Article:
A Community-based Intervention to Increase Early-onset Colorectal Cancer Awareness (iBeatCRC)
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|ClinicalTrials.gov Identifier: NCT04715074|
Recruitment Status : Not yet recruiting
First Posted : January 20, 2021
Last Update Posted : January 20, 2021
|Condition or disease||Intervention/treatment||Phase|
|Colorectal Cancer||Behavioral: Interviews Behavioral: Pilot||Not Applicable|
Colorectal cancer (CRC) is preventable when detected early. Because of effective screening, fewer Americans aged 50 and older are now being diagnosed with CRC or dying from it. Over the past 20 years, however, the number of Americans under age 50 who are diagnosed with CRC has doubled. Health experts estimate that the numbers of younger Americans with CRC will continue to increase rapidly over the next 10 years. The reasons for this increase are poorly understood. In addition, younger people are less likely to be diagnosed with CRC when the disease is still at an early stage. Also, of concern is that among men and women of all ages and all races, African-American men are the most likely to die of CRC.
Central hypotheses are: (1) Patients residing in hotspots-counties with high EOCRC incidence/mortality rates-will have significantly worse EOCRC survival juxtaposed to those in other Utah areas. (2) Rurality and county-level access to health care will contribute to an explanation of EOCRC incidence and survival.
|Study Type :||Interventional (Clinical Trial)|
|Estimated Enrollment :||54 participants|
|Intervention Model:||Sequential Assignment|
|Intervention Model Description:||Explanatory Mixed Methods Approach|
|Official Title:||iBeat CRC: A Community-based Intervention to Increase Early-onset Colorectal Cancer Awareness Using a Sequential Explanatory Mixed Methods Approach|
|Estimated Study Start Date :||October 2021|
|Estimated Primary Completion Date :||December 2023|
|Estimated Study Completion Date :||June 2024|
No Intervention: Identify EOCRC Hotspots in Utah
Central hypotheses: (1) Patients residing in hotspots will have significantly worse EOCRC survival compared with those residing in other Utah areas. (2) Rurality and county-level access to healthcare will contribute to an explanation of EOCRC incidence/survival.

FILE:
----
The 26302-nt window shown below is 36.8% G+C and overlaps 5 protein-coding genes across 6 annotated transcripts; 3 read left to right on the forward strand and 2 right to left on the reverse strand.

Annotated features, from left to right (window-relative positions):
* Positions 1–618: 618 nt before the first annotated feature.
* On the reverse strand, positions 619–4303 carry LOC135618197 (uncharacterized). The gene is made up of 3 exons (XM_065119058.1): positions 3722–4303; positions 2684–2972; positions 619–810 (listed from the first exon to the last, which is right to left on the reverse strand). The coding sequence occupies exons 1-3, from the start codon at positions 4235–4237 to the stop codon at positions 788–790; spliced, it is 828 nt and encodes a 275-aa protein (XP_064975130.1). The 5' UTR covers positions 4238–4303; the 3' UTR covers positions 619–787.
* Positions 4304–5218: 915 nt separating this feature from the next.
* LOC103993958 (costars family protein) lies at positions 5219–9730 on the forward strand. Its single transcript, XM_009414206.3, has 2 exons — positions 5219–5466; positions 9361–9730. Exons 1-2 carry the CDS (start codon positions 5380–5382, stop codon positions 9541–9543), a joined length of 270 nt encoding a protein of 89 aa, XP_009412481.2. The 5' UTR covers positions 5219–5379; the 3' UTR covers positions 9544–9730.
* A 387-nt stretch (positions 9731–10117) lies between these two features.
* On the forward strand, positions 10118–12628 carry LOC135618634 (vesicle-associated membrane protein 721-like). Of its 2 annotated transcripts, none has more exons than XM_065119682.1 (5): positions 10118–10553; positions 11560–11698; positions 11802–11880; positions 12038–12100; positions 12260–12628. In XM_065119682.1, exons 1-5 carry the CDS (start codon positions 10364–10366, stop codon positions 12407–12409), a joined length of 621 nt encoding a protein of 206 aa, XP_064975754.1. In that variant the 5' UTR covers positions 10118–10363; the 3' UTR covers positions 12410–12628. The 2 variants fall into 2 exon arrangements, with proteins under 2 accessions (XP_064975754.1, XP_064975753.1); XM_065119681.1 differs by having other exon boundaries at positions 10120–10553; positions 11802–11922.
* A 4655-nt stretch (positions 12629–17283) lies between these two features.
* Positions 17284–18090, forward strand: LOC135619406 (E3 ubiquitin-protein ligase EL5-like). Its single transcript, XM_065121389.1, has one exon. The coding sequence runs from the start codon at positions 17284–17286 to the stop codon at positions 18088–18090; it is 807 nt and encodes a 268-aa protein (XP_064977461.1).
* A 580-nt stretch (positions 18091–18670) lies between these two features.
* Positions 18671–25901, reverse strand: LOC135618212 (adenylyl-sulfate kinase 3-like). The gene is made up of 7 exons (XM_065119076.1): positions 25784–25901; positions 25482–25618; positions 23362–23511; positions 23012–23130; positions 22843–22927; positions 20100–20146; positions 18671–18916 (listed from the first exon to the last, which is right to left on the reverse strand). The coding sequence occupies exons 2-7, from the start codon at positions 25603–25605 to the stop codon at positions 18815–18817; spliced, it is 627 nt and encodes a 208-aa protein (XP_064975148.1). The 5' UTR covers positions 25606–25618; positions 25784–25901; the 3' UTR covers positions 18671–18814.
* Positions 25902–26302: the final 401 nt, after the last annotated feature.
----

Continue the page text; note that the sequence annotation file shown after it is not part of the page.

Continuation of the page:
Experimental: Ascertain Psychosocial and Lifestyle Challenges
Drawing on factors associated with hotspots identified in Aim 1 and our team's prior research,39-44 we will develop an interview guide with five EOCRC advocate-survivors and conduct one-on-one interviews with 20 individuals first diagnosed with CRC at 18-49 years of age. Interviews will be recorded, transcribed, and analyzed using Hatch's methods previously utilized by our team.45-47
We will understand the impact psychosocial, lifestyle, and familial aspects play on an EOCRC diagnosis through 20 one-hour interviews with EOCRC patients and survivors.
Experimental: Develop and Pilot iBeat CRC
Utilizing the Behaviour Change Wheel in conjunction with results gathered from Aims 1 and 2 we will develop a theory-driven, multi-media campaign intervention to increase awareness of EOCRC, risk factors, and early detection benefit.
- EOCRC Survival Assessed by Geographic Location [ Time Frame: Year 1 ]We will use quantitative methods to link incidence and mortality data for the years 2000 to 2020 from the Utah Cancer Registry (UCR) and the Utah Population Database (UPDB) to derive county-level estimates of hotspots for early-onset colorectal cancer (EOCRC) incidence and mortality among Utahns aged 18 to 49 years and obtain county-level estimates using our previous geospatial methods.21 Counties with high EOCRC incidence and/or mortality rates will be identified as hotspots. Next, we will use UCR-UPDB linked data to determine the independent contributions of (1) geographical, (2) personal, and (3) county-level factors to EOCRC incidence and survival. We will perform hierarchical Cox regression models and implement a generalized R-square analysis to determine the variance explained by each factor.
- Impact of Psychosocial, Lifestyle, and Familial Aspects on an EOCRC Diagnosis Assessed by Interviews [ Time Frame: Year 1 ]For Objective 2 (Year 1), we will draw on factors associated with hotspots identified in Objective 1 and our team's prior research21,29-33 to develop an interview guide with six EOCRC advocate-survivors. Using the interview guide, we will conduct one-on-one interviews with 20 individuals who received a first diagnosis of CRC at age 18 to 49 years to yield a richer understanding of the impact of psychosocial, lifestyle, and familial aspects on an EOCRC diagnosis. The qualitative data obtained from these interviews will be recorded, transcribed, and analyzed using Hatch's methods as previously used by our team.34-36
To learn more about this study, you or your doctor may contact the study research staff using the contact information provided by the sponsor.
Please refer to this study by its ClinicalTrials.gov identifier (NCT number): NCT04715074
|Contact: Charles R. Rogers, PhD, MPH, MSemail@example.com|
|Contact: Melanie Steiner-Sherwood, PhDfirstname.lastname@example.org|